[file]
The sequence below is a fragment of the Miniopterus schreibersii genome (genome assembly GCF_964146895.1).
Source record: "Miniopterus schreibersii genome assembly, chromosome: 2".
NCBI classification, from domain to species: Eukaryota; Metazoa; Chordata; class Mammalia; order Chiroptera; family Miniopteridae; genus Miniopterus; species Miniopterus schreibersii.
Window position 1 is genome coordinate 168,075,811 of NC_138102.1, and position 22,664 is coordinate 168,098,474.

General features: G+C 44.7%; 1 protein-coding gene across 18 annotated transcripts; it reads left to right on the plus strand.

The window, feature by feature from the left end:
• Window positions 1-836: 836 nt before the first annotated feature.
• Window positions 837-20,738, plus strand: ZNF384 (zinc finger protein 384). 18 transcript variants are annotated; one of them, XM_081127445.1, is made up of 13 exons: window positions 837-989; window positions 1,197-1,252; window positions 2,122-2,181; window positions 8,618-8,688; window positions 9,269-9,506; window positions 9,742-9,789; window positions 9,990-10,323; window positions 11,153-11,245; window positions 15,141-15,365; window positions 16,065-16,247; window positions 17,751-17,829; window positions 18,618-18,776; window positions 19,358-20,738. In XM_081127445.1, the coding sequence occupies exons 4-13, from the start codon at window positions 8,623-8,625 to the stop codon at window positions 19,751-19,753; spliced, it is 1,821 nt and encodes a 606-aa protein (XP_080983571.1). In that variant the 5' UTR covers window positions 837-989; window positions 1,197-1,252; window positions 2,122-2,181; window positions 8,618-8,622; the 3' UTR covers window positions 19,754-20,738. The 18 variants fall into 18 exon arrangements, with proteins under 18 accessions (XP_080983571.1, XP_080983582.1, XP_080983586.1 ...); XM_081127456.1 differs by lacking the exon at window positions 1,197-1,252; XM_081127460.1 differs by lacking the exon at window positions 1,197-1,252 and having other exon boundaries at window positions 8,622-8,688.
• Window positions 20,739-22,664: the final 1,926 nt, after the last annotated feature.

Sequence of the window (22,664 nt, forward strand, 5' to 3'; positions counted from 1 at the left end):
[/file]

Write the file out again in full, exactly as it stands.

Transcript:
The sequence below is a fragment of the Miniopterus schreibersii genome (genome assembly GCF_964146895.1).
Source record: "Miniopterus schreibersii genome assembly, chromosome: 2".
NCBI classification, from domain to species: Eukaryota; Metazoa; Chordata; class Mammalia; order Chiroptera; family Miniopteridae; genus Miniopterus; species Miniopterus schreibersii.
Window position 1 is genome coordinate 168,075,811 of NC_138102.1, and position 22,664 is coordinate 168,098,474.

General features: G+C 44.7%; 1 protein-coding gene across 18 annotated transcripts; it reads left to right on the plus strand.

The window, feature by feature from the left end:
• Window positions 1-836: 836 nt before the first annotated feature.
• Window positions 837-20,738, plus strand: ZNF384 (zinc finger protein 384). 18 transcript variants are annotated; one of them, XM_081127445.1, is made up of 13 exons: window positions 837-989; window positions 1,197-1,252; window positions 2,122-2,181; window positions 8,618-8,688; window positions 9,269-9,506; window positions 9,742-9,789; window positions 9,990-10,323; window positions 11,153-11,245; window positions 15,141-15,365; window positions 16,065-16,247; window positions 17,751-17,829; window positions 18,618-18,776; window positions 19,358-20,738. In XM_081127445.1, the coding sequence occupies exons 4-13, from the start codon at window positions 8,623-8,625 to the stop codon at window positions 19,751-19,753; spliced, it is 1,821 nt and encodes a 606-aa protein (XP_080983571.1). In that variant the 5' UTR covers window positions 837-989; window positions 1,197-1,252; window positions 2,122-2,181; window positions 8,618-8,622; the 3' UTR covers window positions 19,754-20,738. The 18 variants fall into 18 exon arrangements, with proteins under 18 accessions (XP_080983571.1, XP_080983582.1, XP_080983586.1 ...); XM_081127456.1 differs by lacking the exon at window positions 1,197-1,252; XM_081127460.1 differs by lacking the exon at window positions 1,197-1,252 and having other exon boundaries at window positions 8,622-8,688.
• Window positions 20,739-22,664: the final 1,926 nt, after the last annotated feature.

Sequence of the window (22,664 nt, forward strand, 5' to 3'; positions counted from 1 at the left end):